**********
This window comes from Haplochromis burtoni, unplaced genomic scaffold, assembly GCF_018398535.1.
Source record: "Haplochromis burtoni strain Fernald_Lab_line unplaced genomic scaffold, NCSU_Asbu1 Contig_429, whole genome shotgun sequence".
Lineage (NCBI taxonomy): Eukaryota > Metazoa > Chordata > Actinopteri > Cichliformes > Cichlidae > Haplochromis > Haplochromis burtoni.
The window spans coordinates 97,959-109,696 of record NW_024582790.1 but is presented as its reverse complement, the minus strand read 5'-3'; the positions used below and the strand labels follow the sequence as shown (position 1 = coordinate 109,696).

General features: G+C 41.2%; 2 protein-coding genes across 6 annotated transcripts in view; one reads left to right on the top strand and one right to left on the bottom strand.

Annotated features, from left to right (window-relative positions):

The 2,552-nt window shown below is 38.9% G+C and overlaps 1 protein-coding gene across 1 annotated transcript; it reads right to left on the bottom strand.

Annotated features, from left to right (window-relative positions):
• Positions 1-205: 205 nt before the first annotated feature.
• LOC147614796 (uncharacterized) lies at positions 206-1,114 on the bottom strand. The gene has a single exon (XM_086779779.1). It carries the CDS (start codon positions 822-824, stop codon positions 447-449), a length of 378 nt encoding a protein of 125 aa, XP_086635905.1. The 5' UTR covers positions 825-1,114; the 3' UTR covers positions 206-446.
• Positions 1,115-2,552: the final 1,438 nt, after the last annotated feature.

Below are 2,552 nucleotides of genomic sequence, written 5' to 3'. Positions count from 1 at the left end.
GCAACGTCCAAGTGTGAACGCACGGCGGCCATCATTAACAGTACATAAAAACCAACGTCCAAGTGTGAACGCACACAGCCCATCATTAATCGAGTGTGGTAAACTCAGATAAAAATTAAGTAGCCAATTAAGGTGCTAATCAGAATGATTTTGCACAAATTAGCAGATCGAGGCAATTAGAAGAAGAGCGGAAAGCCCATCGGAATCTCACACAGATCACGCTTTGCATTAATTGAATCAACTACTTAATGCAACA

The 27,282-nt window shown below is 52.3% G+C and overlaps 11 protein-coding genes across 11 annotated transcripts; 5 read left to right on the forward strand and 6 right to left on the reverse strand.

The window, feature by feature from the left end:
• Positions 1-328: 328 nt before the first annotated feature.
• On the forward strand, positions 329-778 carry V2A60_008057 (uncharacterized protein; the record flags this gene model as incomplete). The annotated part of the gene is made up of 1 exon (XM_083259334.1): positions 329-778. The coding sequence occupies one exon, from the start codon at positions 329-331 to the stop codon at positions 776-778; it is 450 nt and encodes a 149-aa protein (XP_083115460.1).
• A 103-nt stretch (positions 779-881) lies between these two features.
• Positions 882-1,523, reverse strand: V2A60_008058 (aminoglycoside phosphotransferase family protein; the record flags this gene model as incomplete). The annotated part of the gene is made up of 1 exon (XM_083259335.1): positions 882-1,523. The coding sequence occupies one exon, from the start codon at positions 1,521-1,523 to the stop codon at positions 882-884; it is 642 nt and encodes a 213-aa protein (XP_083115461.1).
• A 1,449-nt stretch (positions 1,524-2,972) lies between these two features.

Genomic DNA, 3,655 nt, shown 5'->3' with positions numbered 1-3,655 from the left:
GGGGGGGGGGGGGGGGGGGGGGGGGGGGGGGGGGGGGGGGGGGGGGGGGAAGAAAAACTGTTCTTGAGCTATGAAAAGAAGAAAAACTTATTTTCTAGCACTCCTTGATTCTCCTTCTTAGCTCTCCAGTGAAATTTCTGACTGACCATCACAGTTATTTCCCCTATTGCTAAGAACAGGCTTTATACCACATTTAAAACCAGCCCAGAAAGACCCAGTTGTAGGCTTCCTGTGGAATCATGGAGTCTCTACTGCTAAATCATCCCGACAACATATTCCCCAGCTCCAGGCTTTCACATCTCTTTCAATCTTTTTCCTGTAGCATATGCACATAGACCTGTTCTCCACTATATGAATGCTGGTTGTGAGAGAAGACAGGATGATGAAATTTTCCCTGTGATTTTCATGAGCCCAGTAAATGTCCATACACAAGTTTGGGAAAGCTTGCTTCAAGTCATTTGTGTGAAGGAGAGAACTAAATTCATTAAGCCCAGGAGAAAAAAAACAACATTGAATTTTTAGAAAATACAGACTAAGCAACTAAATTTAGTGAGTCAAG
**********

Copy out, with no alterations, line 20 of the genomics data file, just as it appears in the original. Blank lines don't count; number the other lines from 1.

• A 1,449-nt stretch (positions 1,524-2,972) lies between these two features.